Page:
The complete 3D model of the mummy was then combined in the Inside Explorer, a visualization software tool developed by Interspectral. The Inside Explorer is a kind of interactive touch-table that takes volumetric data from the CT scanning and the 3D mesh data and textures from the surface scanning in order to create a true digital representation of the mummy. Museum researchers, educators or visitors can then partake in a truly interactive learning experience that is completely different from the traditional, stationary exhibits most of us are used it. Using simple multi-touch gestures, much like on an iPad, users can explore the mummy as a whole or zoom in to see tiny details. They can also unwrap the mummy layer by layer to reveal anatomy and other artifacts buried with the body.

Taking this tactile experience even further, some of those artifacts have been physically recreated using 3D printing technology, giving visitors a more hands-on experience, and improving access for the visually impaired. For example, a golden, Falcon-shaped amulet that was buried with Neswaiu to guide him into the afterlife was built using modern 3D scanning, 3D printing and traditional metal casting methods.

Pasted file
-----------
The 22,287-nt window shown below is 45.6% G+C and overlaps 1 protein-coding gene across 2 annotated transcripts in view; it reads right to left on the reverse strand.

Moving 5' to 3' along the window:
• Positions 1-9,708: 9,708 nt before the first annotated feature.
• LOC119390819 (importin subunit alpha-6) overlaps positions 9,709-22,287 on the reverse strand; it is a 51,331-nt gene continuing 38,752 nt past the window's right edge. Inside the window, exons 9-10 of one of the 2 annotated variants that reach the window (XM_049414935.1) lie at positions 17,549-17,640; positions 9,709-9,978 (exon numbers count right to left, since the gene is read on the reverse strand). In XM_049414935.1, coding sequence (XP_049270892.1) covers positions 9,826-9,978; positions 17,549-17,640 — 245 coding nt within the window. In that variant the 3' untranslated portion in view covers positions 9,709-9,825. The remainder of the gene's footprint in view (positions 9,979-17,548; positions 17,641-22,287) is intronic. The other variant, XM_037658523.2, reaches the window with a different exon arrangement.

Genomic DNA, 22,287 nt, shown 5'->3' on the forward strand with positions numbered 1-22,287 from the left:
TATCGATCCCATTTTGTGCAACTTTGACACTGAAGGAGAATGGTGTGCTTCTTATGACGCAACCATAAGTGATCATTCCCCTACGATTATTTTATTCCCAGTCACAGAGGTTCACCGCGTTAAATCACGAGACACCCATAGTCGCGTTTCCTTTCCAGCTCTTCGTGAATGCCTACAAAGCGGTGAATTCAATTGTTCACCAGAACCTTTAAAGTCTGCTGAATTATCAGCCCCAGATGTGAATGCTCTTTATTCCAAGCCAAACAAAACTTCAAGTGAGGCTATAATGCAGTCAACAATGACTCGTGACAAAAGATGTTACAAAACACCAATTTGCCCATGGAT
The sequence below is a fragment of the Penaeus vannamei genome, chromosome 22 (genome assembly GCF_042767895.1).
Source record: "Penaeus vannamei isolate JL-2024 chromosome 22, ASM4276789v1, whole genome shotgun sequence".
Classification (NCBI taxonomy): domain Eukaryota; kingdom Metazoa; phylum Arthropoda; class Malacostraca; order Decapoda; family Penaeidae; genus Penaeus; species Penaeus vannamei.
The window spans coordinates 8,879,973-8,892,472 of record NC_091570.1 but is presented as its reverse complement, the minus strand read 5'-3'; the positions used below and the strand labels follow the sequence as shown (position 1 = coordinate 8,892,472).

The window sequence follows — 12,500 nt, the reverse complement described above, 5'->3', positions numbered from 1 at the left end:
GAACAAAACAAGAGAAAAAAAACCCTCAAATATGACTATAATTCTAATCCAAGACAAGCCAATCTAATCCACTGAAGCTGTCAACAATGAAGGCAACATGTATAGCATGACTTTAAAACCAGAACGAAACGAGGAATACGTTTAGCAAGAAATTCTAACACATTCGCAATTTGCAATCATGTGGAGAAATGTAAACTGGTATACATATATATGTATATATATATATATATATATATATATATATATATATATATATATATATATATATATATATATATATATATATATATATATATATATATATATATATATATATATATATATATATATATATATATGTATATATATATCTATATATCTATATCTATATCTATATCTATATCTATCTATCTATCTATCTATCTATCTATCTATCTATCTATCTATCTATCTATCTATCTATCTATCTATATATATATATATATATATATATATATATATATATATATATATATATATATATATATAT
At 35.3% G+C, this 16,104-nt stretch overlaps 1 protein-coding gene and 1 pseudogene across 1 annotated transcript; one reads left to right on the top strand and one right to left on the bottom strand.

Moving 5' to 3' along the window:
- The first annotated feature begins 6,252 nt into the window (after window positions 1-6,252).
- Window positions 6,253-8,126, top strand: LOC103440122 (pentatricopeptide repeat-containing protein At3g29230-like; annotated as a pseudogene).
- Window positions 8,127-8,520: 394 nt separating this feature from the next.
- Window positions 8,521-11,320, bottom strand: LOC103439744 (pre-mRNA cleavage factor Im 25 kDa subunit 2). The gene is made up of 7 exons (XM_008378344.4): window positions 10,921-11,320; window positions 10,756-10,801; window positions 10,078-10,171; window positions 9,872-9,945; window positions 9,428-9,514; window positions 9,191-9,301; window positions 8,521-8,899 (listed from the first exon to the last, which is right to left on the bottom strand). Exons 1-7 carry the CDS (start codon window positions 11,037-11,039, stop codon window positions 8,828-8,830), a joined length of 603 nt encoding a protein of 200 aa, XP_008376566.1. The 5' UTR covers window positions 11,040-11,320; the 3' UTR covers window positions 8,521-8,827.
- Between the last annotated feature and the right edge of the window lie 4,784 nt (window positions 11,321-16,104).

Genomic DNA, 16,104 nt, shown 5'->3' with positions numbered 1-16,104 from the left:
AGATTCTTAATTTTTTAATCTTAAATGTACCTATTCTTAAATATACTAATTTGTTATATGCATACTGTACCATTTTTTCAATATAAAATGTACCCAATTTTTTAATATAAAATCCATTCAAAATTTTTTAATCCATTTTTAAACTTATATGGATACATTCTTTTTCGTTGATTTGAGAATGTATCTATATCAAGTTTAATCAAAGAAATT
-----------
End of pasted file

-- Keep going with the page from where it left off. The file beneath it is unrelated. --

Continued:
While the actual amulet is safely wrapped inside the mummy, the 3D replica can be handled and manipulated by visitors, allowing them to learn first-hand about Egyptian religions and beliefs. “Our new exhibitions focuses on the human aspect, while also offering new perspectives on Egypt,” said Sofia Häggman, Museum Director. “3D digitalization technology enables us to describe the health and fate of individuals, as well as ancient Egyptian’s beliefs about the afterlife.”

For example, the exhibit states that amulets were believed the transfer magical properties to the wearer, and that the falcon was associated with the god Horus, who was worshiped at the time Neswaiu lived. Now, imagine reading that off of a plaque while staring at a picture of the amulet, versus actually holding the amulet and feeling a physical connection to its powerful history. I’m willing to bet almost any museum-goer would prefer the latter experience.

History museums and other institutions concerned with education and preservation can clearly benefit quite a bit from 3D visualization, digitization and modeling technologies. Not only do they breathe new life into the visitor experience, they also allow researchers to gain insights into ancient cultures without damaging priceless artifacts.

“It is truly inspiring to see how technology, now so much more powerful yet so accessible, can offer unprecedented new ways to experience, explore and learn about our past,” said Tatjana Dzambazova of Autodesk’s Reality Capture. With so much of our cultural heritage being lost on a daily basis to natural disasters, wars, or the everyday passing of time, she argues, it is our responsibility to take advantage of the 3D digitizing technologies on hand to preserve and save as much as we can.



Posted in 3D Printing Applications